Are you educated in the different types of sale conditions (traditional, pre-foreclosure & foreclosure)?

Can you give me three references of buyers you have worked with recently?

Do you arrange for the inspections and home warranty?

Can you explain my reports such as pest, home inspection and appraisal?

At what point do you consider your responsibilities to me to be concluded?

Do you have any professional designations and/or awards? If so please elaborate.


If you follow these simple guidelines the chances are good your transition will be an easy one. Good luck.

Fresno Area Real Estate; A year In Review

Here it is… The good, bad and the ugly.  Time to close out another interesting year in Fresno Area real estate and reign in another. After you read this article tell me if you think the glass half full, half empty or are we half way to nowhere.


 To date trending has been a mixed bag overall. It seems the buyers are taking full advantage of the plentiful inventory, low prices and great interest rates. The less qualified are standing by the sidelines as lenders scrutinize more than in recent years and FHA raises their fees. Property owners are still realizing the pain of a local economy headed in an uncertain direction.     


The Data: Total sales top all of the last 10 years except 2009 at 8428 homes sold year to date. That should come as no surprise with the median sales price at its lowest since 2002 at only $140,000. That equates to just 90% of what it was this time last year. That’s a whopping 9.5% decrease overall. A considerable drop indeed. Some indicators predict a bottoming of values sometime late next year. However, the looming predictions of a 2012 dumping of toxic assets grow stronger. The foreclosure moratoriums and hesitations due to litigation may be at an end. With that we conceivably could see a large influx of REO’s coming onto the market soon. If that’s the case, don’t look for any kind of stabilization until at least 2014 – 2015. Pre-foreclosure sales have been on a slow and steady increase now topping out at 18.5%, traditional sales remained steady at 42% and REO sales declined 1.5% to 39.5% of market sales. Average home values are now 48 +/-% of the peak in 2006.


In a Nut Shell: Financing buyers, don’t sit on the fence waiting too long for prices to drop further. Apparent government intervention, stricter lending guidelines and FHA fee hikes may all be making loan qualification more difficult for some of you in the future. Cash investors, don’t be a hurry. Only grab up the very best for now. Wait to see what the spring may bring for the REO market. Sellers, no changes; there is some great opportunity to upsize but the future is strewn with uncertainty.     


*Statistics and figures are based on currently available data from 2011; January through November. For comparative purposes all pertaining years’ data is similarly based. Source – Fresno MLS.

Time to buy your next investment property?

 – Don’t cut corners or rely on others to do your homework –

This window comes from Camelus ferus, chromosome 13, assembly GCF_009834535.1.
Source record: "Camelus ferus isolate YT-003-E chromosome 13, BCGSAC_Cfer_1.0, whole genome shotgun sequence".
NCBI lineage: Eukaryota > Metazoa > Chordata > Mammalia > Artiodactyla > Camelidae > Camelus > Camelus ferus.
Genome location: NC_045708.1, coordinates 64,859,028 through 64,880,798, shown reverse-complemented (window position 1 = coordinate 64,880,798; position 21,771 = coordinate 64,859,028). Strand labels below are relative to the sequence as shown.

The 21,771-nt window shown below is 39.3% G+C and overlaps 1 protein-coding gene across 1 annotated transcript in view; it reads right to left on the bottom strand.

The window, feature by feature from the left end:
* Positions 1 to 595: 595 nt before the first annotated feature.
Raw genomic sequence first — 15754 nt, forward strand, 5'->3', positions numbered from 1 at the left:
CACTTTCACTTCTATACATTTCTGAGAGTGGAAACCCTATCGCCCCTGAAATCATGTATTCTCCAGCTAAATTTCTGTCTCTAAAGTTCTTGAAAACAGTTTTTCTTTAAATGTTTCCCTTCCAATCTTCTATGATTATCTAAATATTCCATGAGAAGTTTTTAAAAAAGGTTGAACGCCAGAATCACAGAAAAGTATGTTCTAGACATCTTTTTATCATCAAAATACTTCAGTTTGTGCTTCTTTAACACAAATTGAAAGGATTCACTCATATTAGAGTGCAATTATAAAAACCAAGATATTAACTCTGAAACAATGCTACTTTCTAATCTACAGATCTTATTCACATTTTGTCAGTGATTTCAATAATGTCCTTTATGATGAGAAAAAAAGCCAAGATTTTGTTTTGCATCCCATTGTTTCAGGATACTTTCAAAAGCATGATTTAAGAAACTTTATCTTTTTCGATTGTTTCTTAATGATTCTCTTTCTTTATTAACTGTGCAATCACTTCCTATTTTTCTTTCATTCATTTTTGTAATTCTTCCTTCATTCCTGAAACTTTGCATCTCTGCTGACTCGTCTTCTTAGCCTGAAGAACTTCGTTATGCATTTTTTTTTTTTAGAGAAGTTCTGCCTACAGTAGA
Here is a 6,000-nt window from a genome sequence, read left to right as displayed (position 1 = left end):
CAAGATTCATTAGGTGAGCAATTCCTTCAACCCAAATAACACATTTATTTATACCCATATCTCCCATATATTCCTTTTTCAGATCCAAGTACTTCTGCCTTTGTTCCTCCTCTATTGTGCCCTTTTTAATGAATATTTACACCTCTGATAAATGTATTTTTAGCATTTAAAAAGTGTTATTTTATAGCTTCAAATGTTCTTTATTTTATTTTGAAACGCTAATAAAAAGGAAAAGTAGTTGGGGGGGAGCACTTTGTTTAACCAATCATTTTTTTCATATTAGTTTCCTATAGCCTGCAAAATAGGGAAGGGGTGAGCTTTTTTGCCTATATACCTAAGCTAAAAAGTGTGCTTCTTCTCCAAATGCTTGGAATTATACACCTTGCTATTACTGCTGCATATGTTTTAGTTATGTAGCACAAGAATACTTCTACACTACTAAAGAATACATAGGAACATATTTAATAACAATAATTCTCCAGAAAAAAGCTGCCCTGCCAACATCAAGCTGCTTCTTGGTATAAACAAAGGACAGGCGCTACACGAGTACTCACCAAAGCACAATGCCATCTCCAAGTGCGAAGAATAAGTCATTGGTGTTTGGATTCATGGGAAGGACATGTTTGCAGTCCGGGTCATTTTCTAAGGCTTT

Let’s assume you’ve found a property you wish to buy. You know by now what you can afford, that your agent will manage your contracts and disclosures, escrow will handle your transactional affairs and the title company will make sure your chain of title is not clouded. Sounds like things are all taken care of doesn’t it? Not necessarily. I’ll give you an example of someone I know that thought so.

The scenario: An investor, savvy to the marketplace, buys a small apartment complex.  A great price, a nice building and easily rentable with little repair. Escrow closed fast as this was a cash transaction. 20 days to be exact. Two weeks later it was refurbished and ready for rent. Complete occupancy took only two and a half weeks. Gross monthly returns minus expenses and vacancy rate showed a complete return on investment in about four years. Four years, give or take, to repay the total amount invested and reap a fine profit yield from there on. Add to it the fact that current market value was about 40% higher than his original investment. A great investment indeed!

Here’s the glitch, in wanting to free up some cash for future investment he wished to finance this property to obtain a cash-out loan. He arranged for the property to be appraised prior to applying for the loan as this would be inevitable anyway. It seems a formal appraisal revealed something unbeknownst to him. You see, when purchasing the property, as a way of determining actual value, he ordered a cost saving Broker Price Opinion. Not a full appraisal. The unexpected surprise…  there had been a zoning change some years before his acquisition. Though the building was ‘Grandfathered in’ as a legal non-conforming property (acceptable as it was), it could not be replaced in the event of a 100% loss. If a catastrophic fire occurred it couldn’t be rebuilt. No lender would finance this property without written assurance from the local planning department that it could be. This would take a Conditional Use Permit. The cost; over $3800 in application fees and no guarantee the permit would be issued. Oops…

In this case the added financial burden is minimal. However, there are any number of things that can crop up to spoil your day. Don’t cut corners or rely on others to do your homework.